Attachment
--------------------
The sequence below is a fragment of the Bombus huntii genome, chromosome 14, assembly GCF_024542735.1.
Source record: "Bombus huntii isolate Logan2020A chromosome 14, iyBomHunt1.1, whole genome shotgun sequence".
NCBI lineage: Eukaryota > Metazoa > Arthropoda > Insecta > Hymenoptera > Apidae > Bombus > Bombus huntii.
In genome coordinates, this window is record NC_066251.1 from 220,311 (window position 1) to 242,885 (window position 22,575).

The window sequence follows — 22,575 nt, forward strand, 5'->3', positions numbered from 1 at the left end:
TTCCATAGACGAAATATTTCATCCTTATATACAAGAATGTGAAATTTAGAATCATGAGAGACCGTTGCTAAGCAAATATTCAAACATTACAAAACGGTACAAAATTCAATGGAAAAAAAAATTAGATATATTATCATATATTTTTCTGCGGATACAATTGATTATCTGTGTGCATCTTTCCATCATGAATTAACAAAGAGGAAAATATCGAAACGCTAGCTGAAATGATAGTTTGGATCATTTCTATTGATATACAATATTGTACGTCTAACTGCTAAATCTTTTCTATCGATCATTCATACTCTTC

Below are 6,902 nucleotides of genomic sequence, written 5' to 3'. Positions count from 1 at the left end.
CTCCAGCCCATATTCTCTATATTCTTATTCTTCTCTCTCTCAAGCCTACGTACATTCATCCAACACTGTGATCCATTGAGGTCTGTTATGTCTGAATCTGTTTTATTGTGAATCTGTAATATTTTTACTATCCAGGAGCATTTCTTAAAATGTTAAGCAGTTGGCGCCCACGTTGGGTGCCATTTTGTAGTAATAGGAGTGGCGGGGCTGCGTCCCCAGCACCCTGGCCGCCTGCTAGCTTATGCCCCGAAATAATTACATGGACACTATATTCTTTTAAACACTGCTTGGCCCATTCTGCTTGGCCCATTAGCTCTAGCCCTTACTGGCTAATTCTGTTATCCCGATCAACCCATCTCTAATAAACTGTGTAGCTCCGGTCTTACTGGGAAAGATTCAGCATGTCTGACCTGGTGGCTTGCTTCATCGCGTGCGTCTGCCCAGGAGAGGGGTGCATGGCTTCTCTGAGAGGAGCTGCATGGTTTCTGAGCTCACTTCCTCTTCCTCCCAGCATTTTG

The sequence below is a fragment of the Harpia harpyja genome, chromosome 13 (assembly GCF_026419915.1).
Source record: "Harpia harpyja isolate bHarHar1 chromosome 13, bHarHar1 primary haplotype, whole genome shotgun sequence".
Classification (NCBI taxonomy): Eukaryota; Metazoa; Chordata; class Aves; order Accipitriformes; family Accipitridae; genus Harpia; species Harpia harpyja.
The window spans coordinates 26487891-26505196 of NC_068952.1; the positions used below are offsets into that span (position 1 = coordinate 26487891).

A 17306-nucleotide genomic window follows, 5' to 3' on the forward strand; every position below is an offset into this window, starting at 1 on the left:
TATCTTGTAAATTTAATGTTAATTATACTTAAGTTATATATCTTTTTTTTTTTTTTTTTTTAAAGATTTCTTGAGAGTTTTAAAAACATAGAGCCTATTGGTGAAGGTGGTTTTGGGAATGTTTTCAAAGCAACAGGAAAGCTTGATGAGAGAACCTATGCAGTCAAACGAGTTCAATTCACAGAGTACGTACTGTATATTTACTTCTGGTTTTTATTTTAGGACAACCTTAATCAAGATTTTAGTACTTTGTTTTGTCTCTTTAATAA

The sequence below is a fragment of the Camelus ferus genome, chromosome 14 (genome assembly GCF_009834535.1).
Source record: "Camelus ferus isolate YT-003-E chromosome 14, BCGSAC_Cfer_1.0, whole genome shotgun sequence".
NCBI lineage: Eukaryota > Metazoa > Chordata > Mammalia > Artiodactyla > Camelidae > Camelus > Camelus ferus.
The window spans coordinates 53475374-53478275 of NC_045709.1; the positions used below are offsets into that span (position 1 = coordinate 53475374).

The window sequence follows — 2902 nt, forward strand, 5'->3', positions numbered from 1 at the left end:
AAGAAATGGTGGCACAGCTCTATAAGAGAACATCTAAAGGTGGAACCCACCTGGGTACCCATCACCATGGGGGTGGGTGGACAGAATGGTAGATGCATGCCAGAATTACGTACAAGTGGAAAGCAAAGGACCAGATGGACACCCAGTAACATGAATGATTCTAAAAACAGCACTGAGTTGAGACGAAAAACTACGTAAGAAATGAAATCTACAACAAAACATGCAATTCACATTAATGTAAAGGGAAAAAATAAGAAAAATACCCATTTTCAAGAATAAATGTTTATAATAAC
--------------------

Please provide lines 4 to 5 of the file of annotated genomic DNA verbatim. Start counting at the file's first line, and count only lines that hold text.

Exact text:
In genome coordinates, this window is record NC_066251.1 from 220,311 (window position 1) to 242,885 (window position 22,575).

The window sequence follows — 22,575 nt, forward strand, 5'->3', positions numbered from 1 at the left end: